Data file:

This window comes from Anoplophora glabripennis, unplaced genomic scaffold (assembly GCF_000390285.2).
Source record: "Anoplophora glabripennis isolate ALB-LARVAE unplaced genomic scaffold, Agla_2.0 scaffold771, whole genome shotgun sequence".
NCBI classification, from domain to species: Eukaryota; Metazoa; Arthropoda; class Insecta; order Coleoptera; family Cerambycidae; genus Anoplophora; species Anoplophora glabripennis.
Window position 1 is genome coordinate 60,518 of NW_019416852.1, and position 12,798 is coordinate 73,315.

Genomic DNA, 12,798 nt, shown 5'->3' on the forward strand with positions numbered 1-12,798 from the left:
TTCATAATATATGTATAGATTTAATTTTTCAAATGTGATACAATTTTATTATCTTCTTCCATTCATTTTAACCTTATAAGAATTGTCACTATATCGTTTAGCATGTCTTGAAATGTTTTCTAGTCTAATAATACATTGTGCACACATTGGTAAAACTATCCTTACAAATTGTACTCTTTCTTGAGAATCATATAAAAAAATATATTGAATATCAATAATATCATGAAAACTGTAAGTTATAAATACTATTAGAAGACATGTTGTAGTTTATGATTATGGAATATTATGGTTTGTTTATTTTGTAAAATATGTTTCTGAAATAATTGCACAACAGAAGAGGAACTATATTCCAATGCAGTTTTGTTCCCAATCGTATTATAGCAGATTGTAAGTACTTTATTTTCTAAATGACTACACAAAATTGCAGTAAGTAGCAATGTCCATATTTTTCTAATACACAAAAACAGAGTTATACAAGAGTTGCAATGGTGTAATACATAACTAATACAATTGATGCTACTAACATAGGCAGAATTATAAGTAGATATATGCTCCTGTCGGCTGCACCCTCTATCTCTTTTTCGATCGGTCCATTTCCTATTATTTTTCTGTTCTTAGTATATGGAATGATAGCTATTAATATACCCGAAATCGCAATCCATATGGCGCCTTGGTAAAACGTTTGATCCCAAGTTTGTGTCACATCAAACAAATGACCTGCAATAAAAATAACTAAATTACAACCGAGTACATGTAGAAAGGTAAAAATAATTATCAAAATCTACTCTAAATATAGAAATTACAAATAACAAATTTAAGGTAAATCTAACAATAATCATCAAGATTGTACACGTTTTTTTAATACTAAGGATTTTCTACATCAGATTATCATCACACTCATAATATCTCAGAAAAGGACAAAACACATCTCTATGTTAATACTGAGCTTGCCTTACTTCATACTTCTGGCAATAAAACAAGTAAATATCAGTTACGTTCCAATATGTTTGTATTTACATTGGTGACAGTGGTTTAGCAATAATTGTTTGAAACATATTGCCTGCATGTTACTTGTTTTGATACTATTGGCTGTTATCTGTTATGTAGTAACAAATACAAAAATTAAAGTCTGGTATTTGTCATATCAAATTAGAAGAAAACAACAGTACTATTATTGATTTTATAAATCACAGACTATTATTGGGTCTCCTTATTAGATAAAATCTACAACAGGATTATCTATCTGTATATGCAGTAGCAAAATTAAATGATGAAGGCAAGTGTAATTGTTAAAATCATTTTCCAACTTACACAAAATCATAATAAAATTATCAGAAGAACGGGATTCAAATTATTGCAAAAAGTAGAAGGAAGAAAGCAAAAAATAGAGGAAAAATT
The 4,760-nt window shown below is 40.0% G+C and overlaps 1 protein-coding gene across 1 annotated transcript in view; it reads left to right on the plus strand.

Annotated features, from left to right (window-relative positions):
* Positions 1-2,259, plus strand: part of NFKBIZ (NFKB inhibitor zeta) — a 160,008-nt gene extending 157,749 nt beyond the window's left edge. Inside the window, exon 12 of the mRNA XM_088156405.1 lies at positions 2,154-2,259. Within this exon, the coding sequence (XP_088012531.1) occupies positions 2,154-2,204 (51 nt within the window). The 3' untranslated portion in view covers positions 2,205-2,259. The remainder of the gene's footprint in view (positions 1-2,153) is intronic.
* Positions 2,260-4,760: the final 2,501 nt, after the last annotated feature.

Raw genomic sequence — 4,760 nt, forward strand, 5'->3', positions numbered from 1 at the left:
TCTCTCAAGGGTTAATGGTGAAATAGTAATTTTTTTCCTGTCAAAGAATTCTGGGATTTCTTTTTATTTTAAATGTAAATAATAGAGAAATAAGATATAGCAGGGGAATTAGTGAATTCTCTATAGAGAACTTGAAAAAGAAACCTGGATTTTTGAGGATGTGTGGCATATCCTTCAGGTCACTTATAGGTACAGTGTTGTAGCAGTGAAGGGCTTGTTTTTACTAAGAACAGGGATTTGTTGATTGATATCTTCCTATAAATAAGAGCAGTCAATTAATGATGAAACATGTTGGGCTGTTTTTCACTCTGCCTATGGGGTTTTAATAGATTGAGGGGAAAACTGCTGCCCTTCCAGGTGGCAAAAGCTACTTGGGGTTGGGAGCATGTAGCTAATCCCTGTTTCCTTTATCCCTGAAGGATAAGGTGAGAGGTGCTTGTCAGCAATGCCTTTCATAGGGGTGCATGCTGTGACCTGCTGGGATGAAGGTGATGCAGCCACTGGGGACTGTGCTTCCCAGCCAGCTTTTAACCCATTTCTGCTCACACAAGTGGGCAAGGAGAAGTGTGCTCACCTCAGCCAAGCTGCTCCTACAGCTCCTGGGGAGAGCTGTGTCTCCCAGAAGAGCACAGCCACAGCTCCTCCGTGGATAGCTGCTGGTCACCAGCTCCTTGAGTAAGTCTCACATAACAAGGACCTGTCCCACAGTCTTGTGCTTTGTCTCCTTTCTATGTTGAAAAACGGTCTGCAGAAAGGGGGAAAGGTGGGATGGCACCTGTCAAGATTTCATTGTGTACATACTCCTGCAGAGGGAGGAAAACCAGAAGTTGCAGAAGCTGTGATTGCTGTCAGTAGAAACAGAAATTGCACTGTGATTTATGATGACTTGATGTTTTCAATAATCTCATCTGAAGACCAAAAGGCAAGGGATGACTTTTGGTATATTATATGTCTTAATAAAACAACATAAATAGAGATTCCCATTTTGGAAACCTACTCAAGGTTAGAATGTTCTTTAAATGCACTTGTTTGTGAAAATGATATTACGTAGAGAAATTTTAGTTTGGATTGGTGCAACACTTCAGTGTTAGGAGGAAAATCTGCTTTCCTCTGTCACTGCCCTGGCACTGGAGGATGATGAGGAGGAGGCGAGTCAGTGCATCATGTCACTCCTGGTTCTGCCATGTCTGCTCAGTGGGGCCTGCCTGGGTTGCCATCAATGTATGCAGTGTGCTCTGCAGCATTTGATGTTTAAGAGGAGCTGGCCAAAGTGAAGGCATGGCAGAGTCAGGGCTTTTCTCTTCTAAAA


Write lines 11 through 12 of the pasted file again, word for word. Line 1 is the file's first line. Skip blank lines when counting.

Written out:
Raw genomic sequence — 4,760 nt, forward strand, 5'->3', positions numbered from 1 at the left:
TCTCTCAAGGGTTAATGGTGAAATAGTAATTTTTTTCCTGTCAAAGAATTCTGGGATTTCTTTTTATTTTAAATGTAAATAATAGAGAAATAAGATATAGCAGGGGAATTAGTGAATTCTCTATAGAGAACTTGAAAAAGAAACCTGGATTTTTGAGGATGTGTGGCATATCCTTCAGGTCACTTATAGGTACAGTGTTGTAGCAGTGAAGGGCTTGTTTTTACTAAGAACAGGGATTTGTTGATTGATATCTTCCTATAAATAAGAGCAGTCAATTAATGATGAAACATGTTGGGCTGTTTTTCACTCTGCCTATGGGGTTTTAATAGATTGAGGGGAAAACTGCTGCCCTTCCAGGTGGCAAAAGCTACTTGGGGTTGGGAGCATGTAGCTAATCCCTGTTTCCTTTATCCCTGAAGGATAAGGTGAGAGGTGCTTGTCAGCAATGCCTTTCATAGGGGTGCATGCTGTGACCTGCTGGGATGAAGGTGATGCAGCCACTGGGGACTGTGCTTCCCAGCCAGCTTTTAACCCATTTCTGCTCACACAAGTGGGCAAGGAGAAGTGTGCTCACCTCAGCCAAGCTGCTCCTACAGCTCCTGGGGAGAGCTGTGTCTCCCAGAAGAGCACAGCCACAGCTCCTCCGTGGATAGCTGCTGGTCACCAGCTCCTTGAGTAAGTCTCACATAACAAGGACCTGTCCCACAGTCTTGTGCTTTGTCTCCTTTCTATGTTGAAAAACGGTCTGCAGAAAGGGGGAAAGGTGGGATGGCACCTGTCAAGATTTCATTGTGTACATACTCCTGCAGAGGGAGGAAAACCAGAAGTTGCAGAAGCTGTGATTGCTGTCAGTAGAAACAGAAATTGCACTGTGATTTATGATGACTTGATGTTTTCAATAATCTCATCTGAAGACCAAAAGGCAAGGGATGACTTTTGGTATATTATATGTCTTAATAAAACAACATAAATAGAGATTCCCATTTTGGAAACCTACTCAAGGTTAGAATGTTCTTTAAATGCACTTGTTTGTGAAAATGATATTACGTAGAGAAATTTTAGTTTGGATTGGTGCAACACTTCAGTGTTAGGAGGAAAATCTGCTTTCCTCTGTCACTGCCCTGGCACTGGAGGATGATGAGGAGGAGGCGAGTCAGTGCATCATGTCACTCCTGGTTCTGCCATGTCTGCTCAGTGGGGCCTGCCTGGGTTGCCATCAATGTATGCAGTGTGCTCTGCAGCATTTGATGTTTAAGAGGAGCTGGCCAAAGTGAAGGCATGGCAGAGTCAGGGCTTTTCTCTTCTAAAA